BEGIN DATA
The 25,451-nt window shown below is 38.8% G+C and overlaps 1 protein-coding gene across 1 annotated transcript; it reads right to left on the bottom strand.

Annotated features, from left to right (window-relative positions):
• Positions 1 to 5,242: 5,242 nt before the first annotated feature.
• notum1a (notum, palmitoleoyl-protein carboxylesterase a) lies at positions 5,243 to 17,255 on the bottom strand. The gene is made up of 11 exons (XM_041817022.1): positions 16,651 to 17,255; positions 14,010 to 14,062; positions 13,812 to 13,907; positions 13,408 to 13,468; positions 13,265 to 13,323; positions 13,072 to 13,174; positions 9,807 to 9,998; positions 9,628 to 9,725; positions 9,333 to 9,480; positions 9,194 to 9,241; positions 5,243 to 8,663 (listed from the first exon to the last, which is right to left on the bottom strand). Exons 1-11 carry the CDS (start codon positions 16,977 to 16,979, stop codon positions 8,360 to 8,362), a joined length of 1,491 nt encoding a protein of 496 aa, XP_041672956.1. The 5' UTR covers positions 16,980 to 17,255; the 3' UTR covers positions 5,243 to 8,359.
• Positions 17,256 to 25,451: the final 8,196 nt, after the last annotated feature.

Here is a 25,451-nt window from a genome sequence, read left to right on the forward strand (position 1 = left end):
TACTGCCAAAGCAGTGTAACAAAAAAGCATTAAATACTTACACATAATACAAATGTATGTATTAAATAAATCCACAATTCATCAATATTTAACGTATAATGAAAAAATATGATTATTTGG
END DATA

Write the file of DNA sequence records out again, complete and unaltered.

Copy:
The 25,451-nt window shown below is 38.8% G+C and overlaps 1 protein-coding gene across 1 annotated transcript; it reads right to left on the bottom strand.

Annotated features, from left to right (window-relative positions):
• Positions 1 to 5,242: 5,242 nt before the first annotated feature.
• notum1a (notum, palmitoleoyl-protein carboxylesterase a) lies at positions 5,243 to 17,255 on the bottom strand. The gene is made up of 11 exons (XM_041817022.1): positions 16,651 to 17,255; positions 14,010 to 14,062; positions 13,812 to 13,907; positions 13,408 to 13,468; positions 13,265 to 13,323; positions 13,072 to 13,174; positions 9,807 to 9,998; positions 9,628 to 9,725; positions 9,333 to 9,480; positions 9,194 to 9,241; positions 5,243 to 8,663 (listed from the first exon to the last, which is right to left on the bottom strand). Exons 1-11 carry the CDS (start codon positions 16,977 to 16,979, stop codon positions 8,360 to 8,362), a joined length of 1,491 nt encoding a protein of 496 aa, XP_041672956.1. The 5' UTR covers positions 16,980 to 17,255; the 3' UTR covers positions 5,243 to 8,359.
• Positions 17,256 to 25,451: the final 8,196 nt, after the last annotated feature.

Here is a 25,451-nt window from a genome sequence, read left to right on the forward strand (position 1 = left end):
TACTGCCAAAGCAGTGTAACAAAAAAGCATTAAATACTTACACATAATACAAATGTATGTATTAAATAAATCCACAATTCATCAATATTTAACGTATAATGAAAAAATATGATTATTTGG